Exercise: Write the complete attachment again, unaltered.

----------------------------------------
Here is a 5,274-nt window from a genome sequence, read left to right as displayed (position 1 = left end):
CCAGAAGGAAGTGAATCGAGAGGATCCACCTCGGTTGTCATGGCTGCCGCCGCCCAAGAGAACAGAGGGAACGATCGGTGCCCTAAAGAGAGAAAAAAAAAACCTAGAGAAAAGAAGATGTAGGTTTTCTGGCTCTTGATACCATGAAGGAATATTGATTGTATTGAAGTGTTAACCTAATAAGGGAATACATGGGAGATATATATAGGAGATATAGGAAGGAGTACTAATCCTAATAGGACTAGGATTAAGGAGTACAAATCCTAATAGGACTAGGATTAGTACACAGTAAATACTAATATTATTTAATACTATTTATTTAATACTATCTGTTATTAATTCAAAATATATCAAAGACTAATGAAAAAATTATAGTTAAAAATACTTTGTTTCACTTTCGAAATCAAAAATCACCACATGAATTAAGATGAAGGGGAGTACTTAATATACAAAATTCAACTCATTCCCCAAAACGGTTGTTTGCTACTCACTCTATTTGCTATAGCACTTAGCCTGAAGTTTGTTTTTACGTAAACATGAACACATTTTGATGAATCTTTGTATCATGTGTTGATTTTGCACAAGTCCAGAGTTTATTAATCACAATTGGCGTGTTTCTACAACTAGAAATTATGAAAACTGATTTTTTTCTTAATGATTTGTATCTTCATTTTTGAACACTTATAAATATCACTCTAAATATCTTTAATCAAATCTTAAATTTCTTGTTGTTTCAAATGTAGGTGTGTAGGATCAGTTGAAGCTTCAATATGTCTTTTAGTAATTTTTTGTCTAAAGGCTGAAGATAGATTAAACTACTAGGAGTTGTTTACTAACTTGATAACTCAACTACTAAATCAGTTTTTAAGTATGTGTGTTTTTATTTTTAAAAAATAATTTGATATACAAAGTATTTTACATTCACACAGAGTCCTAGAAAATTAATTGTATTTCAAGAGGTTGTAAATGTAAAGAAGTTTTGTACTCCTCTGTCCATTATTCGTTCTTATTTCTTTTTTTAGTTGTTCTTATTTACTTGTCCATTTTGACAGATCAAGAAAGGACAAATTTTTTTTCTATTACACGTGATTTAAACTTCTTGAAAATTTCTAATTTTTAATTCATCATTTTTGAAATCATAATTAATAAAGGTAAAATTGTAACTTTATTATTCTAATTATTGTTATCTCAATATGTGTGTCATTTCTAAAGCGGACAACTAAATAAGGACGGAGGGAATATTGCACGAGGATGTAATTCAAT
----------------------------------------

Here is a 5,274-nt window from a genome sequence, read left to right as displayed (position 1 = left end):
CCAGAAGGAAGTGAATCGAGAGGATCCACCTCGGTTGTCATGGCTGCCGCCGCCCAAGAGAACAGAGGGAACGATCGGTGCCCTAAAGAGAGAAAAAAAAAACCTAGAGAAAAGAAGATGTAGGTTTTCTGGCTCTTGATACCATGAAGGAATATTGATTGTATTGAAGTGTTAACCTAATAAGGGAATACATGGGAGATATATATAGGAGATATAGGAAGGAGTACTAATCCTAATAGGACTAGGATTAAGGAGTACAAATCCTAATAGGACTAGGATTAGTACACAGTAAATACTAATATTATTTAATACTATTTATTTAATACTATCTGTTATTAATTCAAAATATATCAAAGACTAATGAAAAAATTATAGTTAAAAATACTTTGTTTCACTTTCGAAATCAAAAATCACCACATGAATTAAGATGAAGGGGAGTACTTAATATACAAAATTCAACTCATTCCCCAAAACGGTTGTTTGCTACTCACTCTATTTGCTATAGCACTTAGCCTGAAGTTTGTTTTTACGTAAACATGAACACATTTTGATGAATCTTTGTATCATGTGTTGATTTTGCACAAGTCCAGAGTTTATTAATCACAATTGGCGTGTTTCTACAACTAGAAATTATGAAAACTGATTTTTTTCTTAATGATTTGTATCTTCATTTTTGAACACTTATAAATATCACTCTAAATATCTTTAATCAAATCTTAAATTTCTTGTTGTTTCAAATGTAGGTGTGTAGGATCAGTTGAAGCTTCAATATGTCTTTTAGTAATTTTTTGTCTAAAGGCTGAAGATAGATTAAACTACTAGGAGTTGTTTACTAACTTGATAACTCAACTACTAAATCAGTTTTTAAGTATGTGTGTTTTTATTTTTAAAAAATAATTTGATATACAAAGTATTTTACATTCACACAGAGTCCTAGAAAATTAATTGTATTTCAAGAGGTTGTAAATGTAAAGAAGTTTTGTACTCCTCTGTCCATTATTCGTTCTTATTTCTTTTTTTAGTTGTTCTTATTTACTTGTCCATTTTGACAGATCAAGAAAGGACAAATTTTTTTTCTATTACACGTGATTTAAACTTCTTGAAAATTTCTAATTTTTAATTCATCATTTTTGAAATCATAATTAATAAAGGTAAAATTGTAACTTTATTATTCTAATTATTGTTATCTCAATATGTGTGTCATTTCTAAAGCGGACAACTAAATAAGGACGGAGGGAATATTGCACGAGGATGTAATTCAAT